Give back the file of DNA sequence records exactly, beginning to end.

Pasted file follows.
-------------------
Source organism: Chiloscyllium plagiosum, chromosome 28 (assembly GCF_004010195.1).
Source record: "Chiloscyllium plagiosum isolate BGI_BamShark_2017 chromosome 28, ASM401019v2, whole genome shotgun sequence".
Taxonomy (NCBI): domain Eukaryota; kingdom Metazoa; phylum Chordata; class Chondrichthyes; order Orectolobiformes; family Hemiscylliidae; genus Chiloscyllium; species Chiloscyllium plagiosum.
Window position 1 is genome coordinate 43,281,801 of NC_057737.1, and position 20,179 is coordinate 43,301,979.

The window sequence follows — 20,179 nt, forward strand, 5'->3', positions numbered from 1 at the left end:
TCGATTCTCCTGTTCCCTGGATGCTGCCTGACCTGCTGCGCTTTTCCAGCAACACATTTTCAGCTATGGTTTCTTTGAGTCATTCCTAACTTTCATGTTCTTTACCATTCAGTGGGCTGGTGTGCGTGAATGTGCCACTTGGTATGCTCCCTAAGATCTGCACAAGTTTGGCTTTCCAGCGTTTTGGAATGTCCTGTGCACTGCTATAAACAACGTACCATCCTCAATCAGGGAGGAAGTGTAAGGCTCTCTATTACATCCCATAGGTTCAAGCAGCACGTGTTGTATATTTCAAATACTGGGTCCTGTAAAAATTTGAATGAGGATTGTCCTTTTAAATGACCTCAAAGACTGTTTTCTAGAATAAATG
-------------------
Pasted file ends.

Source organism: Chiloscyllium plagiosum, chromosome 28 (assembly GCF_004010195.1).
Source record: "Chiloscyllium plagiosum isolate BGI_BamShark_2017 chromosome 28, ASM401019v2, whole genome shotgun sequence".
Taxonomy (NCBI): domain Eukaryota; kingdom Metazoa; phylum Chordata; class Chondrichthyes; order Orectolobiformes; family Hemiscylliidae; genus Chiloscyllium; species Chiloscyllium plagiosum.
Window position 1 is genome coordinate 43,281,801 of NC_057737.1, and position 20,179 is coordinate 43,301,979.

The window sequence follows — 20,179 nt, forward strand, 5'->3', positions numbered from 1 at the left end:
TCGATTCTCCTGTTCCCTGGATGCTGCCTGACCTGCTGCGCTTTTCCAGCAACACATTTTCAGCTATGGTTTCTTTGAGTCATTCCTAACTTTCATGTTCTTTACCATTCAGTGGGCTGGTGTGCGTGAATGTGCCACTTGGTATGCTCCCTAAGATCTGCACAAGTTTGGCTTTCCAGCGTTTTGGAATGTCCTGTGCACTGCTATAAACAACGTACCATCCTCAATCAGGGAGGAAGTGTAAGGCTCTCTATTACATCCCATAGGTTCAAGCAGCACGTGTTGTATATTTCAAATACTGGGTCCTGTAAAAATTTGAATGAGGATTGTCCTTTTAAATGACCTCAAAGACTGTTTTCTAGAATAAATG